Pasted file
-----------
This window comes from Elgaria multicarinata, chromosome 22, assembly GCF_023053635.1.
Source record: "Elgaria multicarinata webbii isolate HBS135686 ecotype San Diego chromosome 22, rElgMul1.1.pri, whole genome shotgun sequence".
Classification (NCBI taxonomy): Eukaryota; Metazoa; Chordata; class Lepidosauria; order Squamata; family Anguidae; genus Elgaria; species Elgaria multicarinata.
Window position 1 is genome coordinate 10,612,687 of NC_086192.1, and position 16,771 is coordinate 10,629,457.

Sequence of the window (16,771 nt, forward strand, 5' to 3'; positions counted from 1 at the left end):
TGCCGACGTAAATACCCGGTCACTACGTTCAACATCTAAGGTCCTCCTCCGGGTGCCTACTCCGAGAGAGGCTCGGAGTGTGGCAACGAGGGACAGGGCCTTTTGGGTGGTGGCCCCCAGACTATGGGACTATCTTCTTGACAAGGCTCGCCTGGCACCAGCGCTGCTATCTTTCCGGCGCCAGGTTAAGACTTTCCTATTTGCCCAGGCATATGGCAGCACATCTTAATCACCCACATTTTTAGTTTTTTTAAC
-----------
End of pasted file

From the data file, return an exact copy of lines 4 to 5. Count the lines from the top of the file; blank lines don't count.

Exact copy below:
Window position 1 is genome coordinate 10,612,687 of NC_086192.1, and position 16,771 is coordinate 10,629,457.

Sequence of the window (16,771 nt, forward strand, 5' to 3'; positions counted from 1 at the left end):